The Risk of Honesty
A friend of mine works with a writer who constantly misses deadlines. In terms of work, it’s actually not that big of a deal, because my friend knows this about the writer, and course-corrects by giving him deadlines that are weeks prior to when my friend actually needs something turned in.
The challenges arise not because of the lateness, but because the writer can’t seem to accept this shortcoming about himself. He writes long emails with excuses as to why he’s late again—imaginative stories that my friend knows aren’t true.
Because of this, my friend says, she’s stopped thinking of him as “struggles with timeliness” and started thinking of him as “pathological liar,” which, as you might imagine, causes ruptures in their working relationship. How much simpler it would be for the writer to email “I’m late again” and leave it at that!
I’m sure we can all empathize with this writer, though. We all have shortcomings we’d rather not admit to ourselves, habits we’d rather hide. And lying comes from trying to hide them. We think the truth will make us too vulnerable.
But our thinking about this is backward. I believe when we lie, it’s because we’re afraid of exposing something about ourselves. And yet, as my friend the activist and playwright Eve Ensler writes, “It’s a weird thing about truth; it actually protects you. What really makes you vulnerable is when you’re lying, because you know you’re going to get caught, even by your own mind. That you know you’re a liar.”
When you do finally tell the truth, there’s a real relief that comes with it. You may be more vulnerable In some ways, but because you're no longer hiding, you don't have to worry about being found out. You don't have to think of yourself as a liar. You are less vulnerable to Insecurity and fear.
For me the most challenging lie between people is the lie of omission—what we don’t say.
Many years ago, I entered into relationship with a teacher whose intelligence, commitment, and no-nonsense outlook inspired me. Over many years, we slowly developed an intimate, hard-won relationship of trust. But our relationship seemed to only work when I agreed with whatever my teacher said. At first, I was an apprentice, and my role was to learn, so this felt OK. I joyfully did anything that was requested or that I could intuit would be helpful.
After a while, though, I began to assert and express my own vision, which in the beginning was, on the surface, well received—but I felt there was something deeply displeasing below the surface. The more I developed my voice, the more the tension increased. This continued for six years.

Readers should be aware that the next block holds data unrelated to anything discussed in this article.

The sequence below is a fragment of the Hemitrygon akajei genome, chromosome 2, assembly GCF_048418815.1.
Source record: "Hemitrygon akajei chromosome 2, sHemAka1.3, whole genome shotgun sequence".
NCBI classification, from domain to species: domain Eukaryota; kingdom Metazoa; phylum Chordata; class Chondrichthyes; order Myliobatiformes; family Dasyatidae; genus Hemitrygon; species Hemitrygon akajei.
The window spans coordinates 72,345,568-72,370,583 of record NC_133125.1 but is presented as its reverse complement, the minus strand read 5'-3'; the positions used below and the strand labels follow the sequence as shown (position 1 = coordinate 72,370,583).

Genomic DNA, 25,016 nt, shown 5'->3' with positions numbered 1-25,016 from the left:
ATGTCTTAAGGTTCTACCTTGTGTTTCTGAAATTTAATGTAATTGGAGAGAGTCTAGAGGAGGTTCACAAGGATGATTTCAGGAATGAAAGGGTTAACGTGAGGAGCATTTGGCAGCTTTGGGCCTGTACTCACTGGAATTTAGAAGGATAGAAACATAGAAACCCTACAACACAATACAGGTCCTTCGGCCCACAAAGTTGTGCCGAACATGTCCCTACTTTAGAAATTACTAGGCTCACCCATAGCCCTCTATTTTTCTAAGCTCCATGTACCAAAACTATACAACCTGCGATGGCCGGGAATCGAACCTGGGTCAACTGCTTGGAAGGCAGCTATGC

We never spoke about the situation directly. A lie of omission existed in the space between us. We thought that speaking the truth would be too painful, but hiding the truth was even more painful. Our once flowing, meandering conversations and laughter became short and curt factual conversations, and our eye contact diminished. It seemed the more I became differentiated, the wider and wider the gap became.
I don’t think either of us knew how to bridge the gap, and this created distrust. We had known how to relate to each other earlier, and we did not know how to relate to each other in this new place. The lie of omission between us created confusion and distrust, the relationship suffered, and our once deeply-held respect for each other was shattered, the bond broken.
Many of us have a habit of withholding the truth for one reason or another. We withhold sharing our love, we withhold our vulnerability, we withhold expressing what’s true, we withhold our curiosity, we withhold our anger and our sadness. The list is so long. We withhold especially when we encounter difficulty, because we become frightened of risk.
But if we don't take the risk of honesty, we risk never living a life of conviction and integrity.
It isn't easy. We have to be willing to truly be in the layers of discomfort together. But with shared commitment, it is possible, and preciously rare. Both people need to be fully willing to get into the muck and learn how to be in it together. When this is possible, my experience is that a deeper intimacy and trust arises. As my Zen teacher, Sensei Dorothy Dai En Friedman, says, “It takes everything to be free."
To be truly honest, it’s essential to actually listen to what’s true, instead of what we want to be true, or what we've been told is true, or what we're comfortable with. Only then can we really speak what is true from our lived experience. This is the practice of radical honesty.
Sensei Koshin Paley Ellison, MFA, LMSW, DMIN, is an author, Zen teacher, Jungian psychotherapist, and Certified Chaplaincy Educator. Koshin co-founded the New York Zen Center for Contemplative Care, which offers contemplative approaches to care through education, direct service, and Zen practice. He is the author of Wholehearted: Slow Down, Help Out, Wake Up..